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Maple Ridge council moves forward with budget and 5.65% tax increase

Councillors note city facing pressure from high inflation
Maple Ridge council is close to final approval on a budget with a 5.65 per cent tax increase. (Neil Corbett/The News)

Maple Ridge city council is moving forward with a city budget with a 5.65-per-cent tax increase for 2023.

Council gave first, second, and third readings to its 2023 property tax rates bylaw and the 2023-2027 financial plan bylaw at its April 25 meeting. All that remains is to vote for final adoption at a future meeting, which is generally a formality after bylaws pass three readings.

Coun. Korleen Carreras noted staff’s rough budget numbers, accommodating all requests, would have resulted in a jump of close to 20 per cent in property tax rates.

“You knew that we would lose our minds if that came to the table, so I do appreciate you coming with something that was a little more palatable,” said Carreras.

“I do recognize that people are struggling with inflation, but the city is also struggling with inflation, and I appreciate that we have found a balance, where we have an increase that is considerably lower than a lot of communities around us, but also is a budget that really invests in people in the community.”

Second-term councillor Ahmed Yousef noted it is just the second budget he can support, and called it a “very efficient” budget.

“It’s one that will enable the corporation, the City of Maple Ridge, to get the things done that are desperately needed, be it our infrastructure deficit, parks and recreation facilities – where we are lacking, and we’ve heard the complaints from our residents over the years,” said Yousef.

“Having voted against three out of the four budgets in my first term, I am confident that this is a good budget moving forward, and will be supporting it,” he added.

Longtime councillor Judy Dueck said she sympathized with families facing increased costs.

“We’ve talked around the table that we really want to be progressive, and really move our community forward, well it takes resources to do that,” she said.

Dueck said it was important to get more resources for the RCMP. Two new constables are included in the budget.

“Safety is still one of the number one issues that our residents talk to us about,” she said.

Some of the expenditures will pay for new positions in digital marketing, municipal training, accounting, human resources, a gardener and seasonal labourers in the downtown core, and two bylaws officers.

It will also advance the site assessment and preliminary design for an ice sheet, and fund a feasibility study for a new aquatics facility.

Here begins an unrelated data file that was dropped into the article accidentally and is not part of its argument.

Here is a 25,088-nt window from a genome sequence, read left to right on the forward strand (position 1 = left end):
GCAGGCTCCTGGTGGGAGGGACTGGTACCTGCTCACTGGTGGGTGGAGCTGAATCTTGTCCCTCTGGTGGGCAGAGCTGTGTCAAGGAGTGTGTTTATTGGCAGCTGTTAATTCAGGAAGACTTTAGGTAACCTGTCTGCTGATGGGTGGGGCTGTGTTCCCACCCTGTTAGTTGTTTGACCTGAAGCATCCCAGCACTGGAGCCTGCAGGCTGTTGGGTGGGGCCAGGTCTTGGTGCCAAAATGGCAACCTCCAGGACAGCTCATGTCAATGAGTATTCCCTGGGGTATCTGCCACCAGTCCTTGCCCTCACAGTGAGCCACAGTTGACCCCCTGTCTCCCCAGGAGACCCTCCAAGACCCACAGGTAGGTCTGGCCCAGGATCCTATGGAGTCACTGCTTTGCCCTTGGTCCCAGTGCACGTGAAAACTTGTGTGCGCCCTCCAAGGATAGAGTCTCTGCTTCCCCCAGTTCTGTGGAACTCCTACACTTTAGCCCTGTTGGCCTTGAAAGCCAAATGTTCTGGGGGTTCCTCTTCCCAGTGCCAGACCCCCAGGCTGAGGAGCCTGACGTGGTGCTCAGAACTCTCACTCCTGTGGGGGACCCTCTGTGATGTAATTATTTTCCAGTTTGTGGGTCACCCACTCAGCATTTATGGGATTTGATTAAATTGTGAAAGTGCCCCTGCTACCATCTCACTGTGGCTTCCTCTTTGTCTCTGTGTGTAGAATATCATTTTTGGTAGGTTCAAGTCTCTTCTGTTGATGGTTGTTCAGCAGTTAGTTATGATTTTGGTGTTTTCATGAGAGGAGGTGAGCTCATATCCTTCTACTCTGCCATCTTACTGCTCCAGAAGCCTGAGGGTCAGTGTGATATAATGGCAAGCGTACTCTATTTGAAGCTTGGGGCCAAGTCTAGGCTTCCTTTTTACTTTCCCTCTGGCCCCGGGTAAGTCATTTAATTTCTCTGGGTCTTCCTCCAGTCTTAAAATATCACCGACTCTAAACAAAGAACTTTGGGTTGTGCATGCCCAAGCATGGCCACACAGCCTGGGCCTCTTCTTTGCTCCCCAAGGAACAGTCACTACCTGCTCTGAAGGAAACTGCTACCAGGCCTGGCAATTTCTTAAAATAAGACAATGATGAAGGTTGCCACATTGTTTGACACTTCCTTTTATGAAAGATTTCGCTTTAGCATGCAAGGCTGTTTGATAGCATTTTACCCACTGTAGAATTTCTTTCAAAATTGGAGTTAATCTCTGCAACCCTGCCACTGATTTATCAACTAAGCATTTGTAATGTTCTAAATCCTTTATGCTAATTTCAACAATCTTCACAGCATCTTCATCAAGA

There is also $51 million in capital improvements for 2023, which will include planning improvements to Abernethy Way and a crossing of the Alouette River at 240th Street. There will also be planning for the new Port Haney waterfront improvements, park and path improvements and more.

Dueck added she will not want to see “This kind of an increase every time.”

Coun. Sunny Schiller said the budget fits into an overall strategic plan that is supported by council.

“I am truly very excited about a lot of the work that is planned for this year, and I believe that it will result in better services for our residents - the services that they deserve.”

READ ALSO: Maple Ridge council drafts strategic plan for four-year term

READ ALSO: Maple Ridge council approves budget with proposed 5.65 per cent tax hike

Staff offered a report about public feedback on the financial plan, which took place from March 31 to April 14, using the city’s online Engage Maple Ridge platform. The public was invited to the platform via the city website, in a media release, on city social media forums, and via a Mayor’s Minute video featuring Mayor Dan Ruimy.

The platform saw 388 visitors, and of those, 55 participated in a survey. There were also six messages sent to the city budget inbox.

Based on this feedback, staff said commentary was sympathetic to the city facing inflationary pressures in budgeting, but noted residents have been impacted by those same pressures.

The respondents were:

• 12 per cent in support of the budget,

• 46 per cent mixed or neutral, and

• 41 per cent wanting the tax increase reduced.

The final tax rate bylaw will be adopted before May 15.

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Neil Corbett

About the Author: Neil Corbett

I have been a journalist for more than 30 years, the past decade with the Maple Ridge-Pitt Meadows News.
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